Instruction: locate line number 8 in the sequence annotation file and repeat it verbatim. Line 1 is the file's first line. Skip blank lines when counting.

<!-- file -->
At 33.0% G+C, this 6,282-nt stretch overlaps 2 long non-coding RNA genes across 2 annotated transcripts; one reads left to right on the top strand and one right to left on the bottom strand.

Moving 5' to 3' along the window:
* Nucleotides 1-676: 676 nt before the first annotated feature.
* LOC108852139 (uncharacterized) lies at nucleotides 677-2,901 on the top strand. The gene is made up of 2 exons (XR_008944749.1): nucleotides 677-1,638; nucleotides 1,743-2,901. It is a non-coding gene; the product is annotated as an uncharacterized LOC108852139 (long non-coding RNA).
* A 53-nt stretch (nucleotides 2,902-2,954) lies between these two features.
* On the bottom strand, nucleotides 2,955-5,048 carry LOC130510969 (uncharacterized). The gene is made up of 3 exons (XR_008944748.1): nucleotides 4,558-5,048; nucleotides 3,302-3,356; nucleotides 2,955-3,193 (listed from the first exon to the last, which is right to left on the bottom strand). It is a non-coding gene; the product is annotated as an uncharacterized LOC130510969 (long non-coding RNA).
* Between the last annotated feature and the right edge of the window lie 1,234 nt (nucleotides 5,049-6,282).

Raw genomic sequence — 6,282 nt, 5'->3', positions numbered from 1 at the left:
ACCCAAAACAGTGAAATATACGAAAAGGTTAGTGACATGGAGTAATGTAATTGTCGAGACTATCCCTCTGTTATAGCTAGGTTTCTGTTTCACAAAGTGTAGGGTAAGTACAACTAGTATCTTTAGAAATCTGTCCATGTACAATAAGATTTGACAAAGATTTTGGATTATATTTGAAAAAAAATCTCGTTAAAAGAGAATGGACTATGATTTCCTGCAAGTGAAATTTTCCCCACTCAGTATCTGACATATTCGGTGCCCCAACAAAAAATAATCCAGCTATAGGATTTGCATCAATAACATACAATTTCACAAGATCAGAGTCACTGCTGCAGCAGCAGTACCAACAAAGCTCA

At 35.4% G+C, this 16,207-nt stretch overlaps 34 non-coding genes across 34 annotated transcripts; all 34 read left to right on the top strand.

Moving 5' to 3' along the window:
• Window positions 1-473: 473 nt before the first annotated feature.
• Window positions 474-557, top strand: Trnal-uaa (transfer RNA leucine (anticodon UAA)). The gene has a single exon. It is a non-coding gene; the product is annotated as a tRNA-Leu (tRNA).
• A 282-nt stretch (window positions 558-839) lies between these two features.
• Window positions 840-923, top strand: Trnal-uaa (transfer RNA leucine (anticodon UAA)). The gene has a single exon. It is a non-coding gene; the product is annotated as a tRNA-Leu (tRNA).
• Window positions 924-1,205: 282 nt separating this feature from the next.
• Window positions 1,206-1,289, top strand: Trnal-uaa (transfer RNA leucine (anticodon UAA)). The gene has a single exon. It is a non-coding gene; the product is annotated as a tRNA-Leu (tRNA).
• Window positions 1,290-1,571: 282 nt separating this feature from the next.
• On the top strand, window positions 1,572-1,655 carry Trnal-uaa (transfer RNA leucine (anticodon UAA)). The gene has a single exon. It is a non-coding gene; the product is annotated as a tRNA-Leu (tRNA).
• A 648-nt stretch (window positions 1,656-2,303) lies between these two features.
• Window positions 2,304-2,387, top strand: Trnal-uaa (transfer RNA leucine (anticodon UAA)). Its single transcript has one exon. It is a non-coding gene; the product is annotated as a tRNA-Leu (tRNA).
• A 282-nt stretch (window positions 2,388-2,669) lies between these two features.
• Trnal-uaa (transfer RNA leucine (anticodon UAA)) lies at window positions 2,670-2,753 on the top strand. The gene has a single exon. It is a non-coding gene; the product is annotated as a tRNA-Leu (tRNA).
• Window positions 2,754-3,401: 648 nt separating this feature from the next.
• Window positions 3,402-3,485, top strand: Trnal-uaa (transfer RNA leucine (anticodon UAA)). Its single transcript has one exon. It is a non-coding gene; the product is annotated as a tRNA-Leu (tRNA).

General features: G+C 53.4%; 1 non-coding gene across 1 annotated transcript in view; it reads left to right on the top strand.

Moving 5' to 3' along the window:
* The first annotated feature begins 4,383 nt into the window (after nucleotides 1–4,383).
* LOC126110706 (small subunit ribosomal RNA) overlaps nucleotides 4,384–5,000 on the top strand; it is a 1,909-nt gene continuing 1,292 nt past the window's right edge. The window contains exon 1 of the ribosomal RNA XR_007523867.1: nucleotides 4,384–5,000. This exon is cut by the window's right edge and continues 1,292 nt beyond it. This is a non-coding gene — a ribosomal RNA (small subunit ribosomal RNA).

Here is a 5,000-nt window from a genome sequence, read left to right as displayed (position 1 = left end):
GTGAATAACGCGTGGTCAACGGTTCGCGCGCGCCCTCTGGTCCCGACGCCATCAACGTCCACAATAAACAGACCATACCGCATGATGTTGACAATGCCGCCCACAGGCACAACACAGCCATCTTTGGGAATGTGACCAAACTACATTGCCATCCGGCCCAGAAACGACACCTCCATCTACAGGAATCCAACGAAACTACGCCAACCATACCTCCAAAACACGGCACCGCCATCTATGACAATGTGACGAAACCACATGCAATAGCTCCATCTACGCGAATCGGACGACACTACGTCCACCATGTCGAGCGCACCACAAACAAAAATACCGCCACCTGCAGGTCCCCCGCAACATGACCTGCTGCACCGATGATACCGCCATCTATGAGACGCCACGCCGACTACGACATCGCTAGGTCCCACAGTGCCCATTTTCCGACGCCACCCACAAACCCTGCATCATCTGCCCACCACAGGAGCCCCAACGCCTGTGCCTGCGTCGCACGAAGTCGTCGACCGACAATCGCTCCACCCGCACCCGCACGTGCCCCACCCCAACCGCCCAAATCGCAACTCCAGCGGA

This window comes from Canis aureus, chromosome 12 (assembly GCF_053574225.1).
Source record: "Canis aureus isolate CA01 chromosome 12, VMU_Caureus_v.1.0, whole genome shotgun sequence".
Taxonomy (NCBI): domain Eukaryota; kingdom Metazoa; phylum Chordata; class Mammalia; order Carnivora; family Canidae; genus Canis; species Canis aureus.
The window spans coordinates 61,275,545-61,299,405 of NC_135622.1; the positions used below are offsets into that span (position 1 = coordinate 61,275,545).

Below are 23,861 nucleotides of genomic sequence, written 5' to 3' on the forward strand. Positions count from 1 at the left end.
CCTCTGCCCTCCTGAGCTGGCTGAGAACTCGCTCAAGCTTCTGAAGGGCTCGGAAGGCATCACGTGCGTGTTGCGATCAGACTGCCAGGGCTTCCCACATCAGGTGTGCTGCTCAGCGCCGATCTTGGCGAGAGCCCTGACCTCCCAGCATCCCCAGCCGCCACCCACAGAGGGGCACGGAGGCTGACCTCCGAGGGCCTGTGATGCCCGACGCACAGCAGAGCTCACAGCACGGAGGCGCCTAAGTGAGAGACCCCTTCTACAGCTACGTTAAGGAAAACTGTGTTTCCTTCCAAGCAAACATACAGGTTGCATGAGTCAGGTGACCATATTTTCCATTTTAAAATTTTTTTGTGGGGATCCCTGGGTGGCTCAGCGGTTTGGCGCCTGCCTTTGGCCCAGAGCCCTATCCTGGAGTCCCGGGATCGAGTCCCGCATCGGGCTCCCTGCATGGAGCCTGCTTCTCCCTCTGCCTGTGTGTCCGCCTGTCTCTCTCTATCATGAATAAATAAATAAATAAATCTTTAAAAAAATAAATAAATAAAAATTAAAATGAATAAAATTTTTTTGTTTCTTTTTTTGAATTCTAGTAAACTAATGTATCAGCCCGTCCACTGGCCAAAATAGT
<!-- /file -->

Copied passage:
Raw genomic sequence — 6,282 nt, 5'->3', positions numbered from 1 at the left: